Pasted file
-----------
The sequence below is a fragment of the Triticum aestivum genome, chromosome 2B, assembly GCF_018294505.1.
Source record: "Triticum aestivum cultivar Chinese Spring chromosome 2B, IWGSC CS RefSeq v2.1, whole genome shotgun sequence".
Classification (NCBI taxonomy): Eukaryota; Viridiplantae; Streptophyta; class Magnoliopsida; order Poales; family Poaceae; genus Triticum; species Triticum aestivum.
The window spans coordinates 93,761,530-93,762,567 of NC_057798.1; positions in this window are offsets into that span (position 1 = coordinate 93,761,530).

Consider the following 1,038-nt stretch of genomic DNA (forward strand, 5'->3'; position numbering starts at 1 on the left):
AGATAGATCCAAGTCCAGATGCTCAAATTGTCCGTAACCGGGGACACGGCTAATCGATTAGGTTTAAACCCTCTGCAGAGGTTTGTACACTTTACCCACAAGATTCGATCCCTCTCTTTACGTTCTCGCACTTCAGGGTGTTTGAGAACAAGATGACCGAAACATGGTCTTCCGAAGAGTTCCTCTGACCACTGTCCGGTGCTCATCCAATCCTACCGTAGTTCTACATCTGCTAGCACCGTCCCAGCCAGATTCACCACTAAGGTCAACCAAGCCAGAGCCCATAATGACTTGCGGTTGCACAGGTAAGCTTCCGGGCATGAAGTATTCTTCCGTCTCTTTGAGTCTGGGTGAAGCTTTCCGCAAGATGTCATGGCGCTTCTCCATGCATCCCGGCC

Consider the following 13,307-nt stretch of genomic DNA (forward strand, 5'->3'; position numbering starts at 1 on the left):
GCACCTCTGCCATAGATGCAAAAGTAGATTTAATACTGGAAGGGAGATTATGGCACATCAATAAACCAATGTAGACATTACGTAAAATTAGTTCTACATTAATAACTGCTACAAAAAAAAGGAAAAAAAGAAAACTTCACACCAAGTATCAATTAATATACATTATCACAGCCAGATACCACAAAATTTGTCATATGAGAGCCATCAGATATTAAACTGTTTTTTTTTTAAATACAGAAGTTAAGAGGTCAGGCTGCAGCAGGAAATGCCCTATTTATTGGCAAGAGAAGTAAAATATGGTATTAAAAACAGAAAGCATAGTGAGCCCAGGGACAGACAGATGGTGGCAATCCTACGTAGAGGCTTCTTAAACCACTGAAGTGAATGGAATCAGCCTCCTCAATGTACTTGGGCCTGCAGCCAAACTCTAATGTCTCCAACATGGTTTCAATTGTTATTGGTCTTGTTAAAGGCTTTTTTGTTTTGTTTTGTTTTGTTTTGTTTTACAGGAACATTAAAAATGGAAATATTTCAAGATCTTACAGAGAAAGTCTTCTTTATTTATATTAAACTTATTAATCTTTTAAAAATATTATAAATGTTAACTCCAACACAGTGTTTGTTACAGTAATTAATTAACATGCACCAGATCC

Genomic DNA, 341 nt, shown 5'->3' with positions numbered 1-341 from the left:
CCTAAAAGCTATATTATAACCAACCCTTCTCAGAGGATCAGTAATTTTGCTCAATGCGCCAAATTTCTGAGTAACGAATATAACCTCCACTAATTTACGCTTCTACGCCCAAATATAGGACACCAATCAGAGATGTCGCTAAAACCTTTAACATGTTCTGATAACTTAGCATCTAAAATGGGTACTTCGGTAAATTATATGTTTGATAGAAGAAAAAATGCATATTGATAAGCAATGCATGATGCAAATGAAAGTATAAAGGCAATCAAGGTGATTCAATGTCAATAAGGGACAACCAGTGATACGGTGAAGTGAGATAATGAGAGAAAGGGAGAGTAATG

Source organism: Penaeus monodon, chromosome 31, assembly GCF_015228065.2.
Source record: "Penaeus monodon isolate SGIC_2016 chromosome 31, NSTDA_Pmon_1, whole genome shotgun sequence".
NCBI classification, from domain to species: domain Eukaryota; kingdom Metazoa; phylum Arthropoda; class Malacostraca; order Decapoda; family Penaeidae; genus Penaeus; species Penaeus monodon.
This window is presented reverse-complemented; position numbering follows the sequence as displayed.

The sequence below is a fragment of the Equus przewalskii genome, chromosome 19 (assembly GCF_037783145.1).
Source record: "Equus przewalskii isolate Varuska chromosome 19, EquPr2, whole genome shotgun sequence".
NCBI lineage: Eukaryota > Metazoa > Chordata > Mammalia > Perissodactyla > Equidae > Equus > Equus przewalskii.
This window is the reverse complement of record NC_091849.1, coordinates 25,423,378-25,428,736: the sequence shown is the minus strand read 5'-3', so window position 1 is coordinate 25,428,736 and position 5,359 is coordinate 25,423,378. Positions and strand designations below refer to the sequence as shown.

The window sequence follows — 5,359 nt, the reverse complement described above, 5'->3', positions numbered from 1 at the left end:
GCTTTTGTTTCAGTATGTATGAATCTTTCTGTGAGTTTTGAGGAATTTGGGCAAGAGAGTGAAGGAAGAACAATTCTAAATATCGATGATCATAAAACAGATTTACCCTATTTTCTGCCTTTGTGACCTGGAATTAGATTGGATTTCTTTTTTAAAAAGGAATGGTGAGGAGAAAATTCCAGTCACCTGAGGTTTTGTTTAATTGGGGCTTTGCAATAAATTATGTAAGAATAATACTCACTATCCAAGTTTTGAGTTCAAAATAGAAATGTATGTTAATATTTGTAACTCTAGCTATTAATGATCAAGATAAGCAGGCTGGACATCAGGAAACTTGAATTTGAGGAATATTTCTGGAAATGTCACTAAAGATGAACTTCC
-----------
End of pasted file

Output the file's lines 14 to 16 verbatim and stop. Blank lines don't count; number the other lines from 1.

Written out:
This window is presented reverse-complemented; position numbering follows the sequence as displayed.

The sequence below is a fragment of the Equus przewalskii genome, chromosome 19 (assembly GCF_037783145.1).
Source record: "Equus przewalskii isolate Varuska chromosome 19, EquPr2, whole genome shotgun sequence".